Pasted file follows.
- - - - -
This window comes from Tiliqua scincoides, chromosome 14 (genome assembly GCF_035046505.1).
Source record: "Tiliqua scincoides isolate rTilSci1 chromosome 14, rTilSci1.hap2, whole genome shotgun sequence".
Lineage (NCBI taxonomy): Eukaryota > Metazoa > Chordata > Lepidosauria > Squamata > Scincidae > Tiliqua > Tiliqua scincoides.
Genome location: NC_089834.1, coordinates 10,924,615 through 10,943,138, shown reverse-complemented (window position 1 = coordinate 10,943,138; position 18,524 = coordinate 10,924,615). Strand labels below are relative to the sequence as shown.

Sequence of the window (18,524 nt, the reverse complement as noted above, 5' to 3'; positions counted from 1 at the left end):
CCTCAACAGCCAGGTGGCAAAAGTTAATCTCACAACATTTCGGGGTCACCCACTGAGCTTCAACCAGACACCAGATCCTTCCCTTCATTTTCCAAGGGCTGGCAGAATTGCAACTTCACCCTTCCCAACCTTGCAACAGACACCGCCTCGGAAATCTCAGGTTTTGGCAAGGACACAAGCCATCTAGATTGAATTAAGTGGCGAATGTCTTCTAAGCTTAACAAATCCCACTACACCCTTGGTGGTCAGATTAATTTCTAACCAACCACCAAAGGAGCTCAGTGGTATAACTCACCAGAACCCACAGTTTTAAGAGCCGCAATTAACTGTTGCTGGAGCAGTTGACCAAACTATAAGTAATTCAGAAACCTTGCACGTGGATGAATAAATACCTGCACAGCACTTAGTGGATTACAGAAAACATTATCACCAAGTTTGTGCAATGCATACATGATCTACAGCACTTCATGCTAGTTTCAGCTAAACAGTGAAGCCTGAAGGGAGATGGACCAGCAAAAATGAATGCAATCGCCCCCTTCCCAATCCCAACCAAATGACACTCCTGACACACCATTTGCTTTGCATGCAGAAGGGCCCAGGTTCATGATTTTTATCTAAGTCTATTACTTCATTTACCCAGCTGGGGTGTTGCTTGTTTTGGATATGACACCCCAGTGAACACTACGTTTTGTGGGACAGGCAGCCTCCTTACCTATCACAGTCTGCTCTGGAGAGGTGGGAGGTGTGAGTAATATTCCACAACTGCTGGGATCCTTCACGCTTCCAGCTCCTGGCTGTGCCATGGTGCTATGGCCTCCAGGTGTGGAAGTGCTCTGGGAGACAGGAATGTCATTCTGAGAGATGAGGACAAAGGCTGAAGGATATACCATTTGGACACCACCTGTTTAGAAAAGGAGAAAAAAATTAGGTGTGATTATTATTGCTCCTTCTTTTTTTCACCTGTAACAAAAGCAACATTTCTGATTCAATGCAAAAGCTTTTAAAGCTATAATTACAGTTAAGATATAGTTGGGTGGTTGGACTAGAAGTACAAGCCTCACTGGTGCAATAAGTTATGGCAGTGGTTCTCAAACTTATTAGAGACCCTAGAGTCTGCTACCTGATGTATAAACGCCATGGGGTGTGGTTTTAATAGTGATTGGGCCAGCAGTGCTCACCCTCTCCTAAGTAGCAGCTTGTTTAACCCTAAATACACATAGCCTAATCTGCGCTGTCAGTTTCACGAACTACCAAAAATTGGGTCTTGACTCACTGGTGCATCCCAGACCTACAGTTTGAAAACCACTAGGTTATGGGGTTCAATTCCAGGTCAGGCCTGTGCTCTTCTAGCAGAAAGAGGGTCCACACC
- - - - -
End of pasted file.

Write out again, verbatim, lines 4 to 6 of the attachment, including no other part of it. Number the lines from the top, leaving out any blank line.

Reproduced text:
Genome location: NC_089834.1, coordinates 10,924,615 through 10,943,138, shown reverse-complemented (window position 1 = coordinate 10,943,138; position 18,524 = coordinate 10,924,615). Strand labels below are relative to the sequence as shown.

Sequence of the window (18,524 nt, the reverse complement as noted above, 5' to 3'; positions counted from 1 at the left end):
CCTCAACAGCCAGGTGGCAAAAGTTAATCTCACAACATTTCGGGGTCACCCACTGAGCTTCAACCAGACACCAGATCCTTCCCTTCATTTTCCAAGGGCTGGCAGAATTGCAACTTCACCCTTCCCAACCTTGCAACAGACACCGCCTCGGAAATCTCAGGTTTTGGCAAGGACACAAGCCATCTAGATTGAATTAAGTGGCGAATGTCTTCTAAGCTTAACAAATCCCACTACACCCTTGGTGGTCAGATTAATTTCTAACCAACCACCAAAGGAGCTCAGTGGTATAACTCACCAGAACCCACAGTTTTAAGAGCCGCAATTAACTGTTGCTGGAGCAGTTGACCAAACTATAAGTAATTCAGAAACCTTGCACGTGGATGAATAAATACCTGCACAGCACTTAGTGGATTACAGAAAACATTATCACCAAGTTTGTGCAATGCATACATGATCTACAGCACTTCATGCTAGTTTCAGCTAAACAGTGAAGCCTGAAGGGAGATGGACCAGCAAAAATGAATGCAATCGCCCCCTTCCCAATCCCAACCAAATGACACTCCTGACACACCATTTGCTTTGCATGCAGAAGGGCCCAGGTTCATGATTTTTATCTAAGTCTATTACTTCATTTACCCAGCTGGGGTGTTGCTTGTTTTGGATATGACACCCCAGTGAACACTACGTTTTGTGGGACAGGCAGCCTCCTTACCTATCACAGTCTGCTCTGGAGAGGTGGGAGGTGTGAGTAATATTCCACAACTGCTGGGATCCTTCACGCTTCCAGCTCCTGGCTGTGCCATGGTGCTATGGCCTCCAGGTGTGGAAGTGCTCTGGGAGACAGGAATGTCATTCTGAGAGATGAGGACAAAGGCTGAAGGATATACCATTTGGACACCACCTGTTTAGAAAAGGAGAAAAAAATTAGGTGTGATTATTATTGCTCCTTCTTTTTTTCACCTGTAACAAAAGCAACATTTCTGATTCAATGCAAAAGCTTTTAAAGCTATAATTACAGTTAAGATATAGTTGGGTGGTTGGACTAGAAGTACAAGCCTCACTGGTGCAATAAGTTATGGCAGTGGTTCTCAAACTTATTAGAGACCCTAGAGTCTGCTACCTGATGTATAAACGCCATGGGGTGTGGTTTTAATAGTGATTGGGCCAGCAGTGCTCACCCTCTCCTAAGTAGCAGCTTGTTTAACCCTAAATACACATAGCCTAATCTGCGCTGTCAGTTTCACGAACTACCAAAAATTGGGTCTTGACTCACTGGTGCATCCCAGACCTACAGTTTGAAAACCACTAGGTTATGGGGTTCAATTCCAGGTCAGGCCTGTGCTCTTCTAGCAGAAAGAGGGTCCACACC